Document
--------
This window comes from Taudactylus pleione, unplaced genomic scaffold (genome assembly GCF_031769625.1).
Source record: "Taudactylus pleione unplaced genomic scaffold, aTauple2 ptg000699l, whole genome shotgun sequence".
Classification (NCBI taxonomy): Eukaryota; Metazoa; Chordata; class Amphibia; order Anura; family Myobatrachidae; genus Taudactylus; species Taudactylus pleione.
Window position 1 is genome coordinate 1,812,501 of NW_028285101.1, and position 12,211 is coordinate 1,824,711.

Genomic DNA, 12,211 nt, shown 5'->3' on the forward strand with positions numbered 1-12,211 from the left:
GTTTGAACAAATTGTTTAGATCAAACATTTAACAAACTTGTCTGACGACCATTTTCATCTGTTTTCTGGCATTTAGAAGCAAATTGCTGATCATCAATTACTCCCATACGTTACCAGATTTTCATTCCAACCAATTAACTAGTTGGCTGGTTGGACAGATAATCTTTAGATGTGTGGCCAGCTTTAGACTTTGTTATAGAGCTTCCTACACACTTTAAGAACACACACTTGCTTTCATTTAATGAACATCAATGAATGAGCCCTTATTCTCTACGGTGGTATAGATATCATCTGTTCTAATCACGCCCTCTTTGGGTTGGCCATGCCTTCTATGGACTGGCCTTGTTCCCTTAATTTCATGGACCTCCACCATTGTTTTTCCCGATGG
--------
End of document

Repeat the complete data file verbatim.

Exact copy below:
This window comes from Taudactylus pleione, unplaced genomic scaffold (genome assembly GCF_031769625.1).
Source record: "Taudactylus pleione unplaced genomic scaffold, aTauple2 ptg000699l, whole genome shotgun sequence".
Classification (NCBI taxonomy): Eukaryota; Metazoa; Chordata; class Amphibia; order Anura; family Myobatrachidae; genus Taudactylus; species Taudactylus pleione.
Window position 1 is genome coordinate 1,812,501 of NW_028285101.1, and position 12,211 is coordinate 1,824,711.

Genomic DNA, 12,211 nt, shown 5'->3' on the forward strand with positions numbered 1-12,211 from the left:
GTTTGAACAAATTGTTTAGATCAAACATTTAACAAACTTGTCTGACGACCATTTTCATCTGTTTTCTGGCATTTAGAAGCAAATTGCTGATCATCAATTACTCCCATACGTTACCAGATTTTCATTCCAACCAATTAACTAGTTGGCTGGTTGGACAGATAATCTTTAGATGTGTGGCCAGCTTTAGACTTTGTTATAGAGCTTCCTACACACTTTAAGAACACACACTTGCTTTCATTTAATGAACATCAATGAATGAGCCCTTATTCTCTACGGTGGTATAGATATCATCTGTTCTAATCACGCCCTCTTTGGGTTGGCCATGCCTTCTATGGACTGGCCTTGTTCCCTTAATTTCATGGACCTCCACCATTGTTTTTCCCGATGG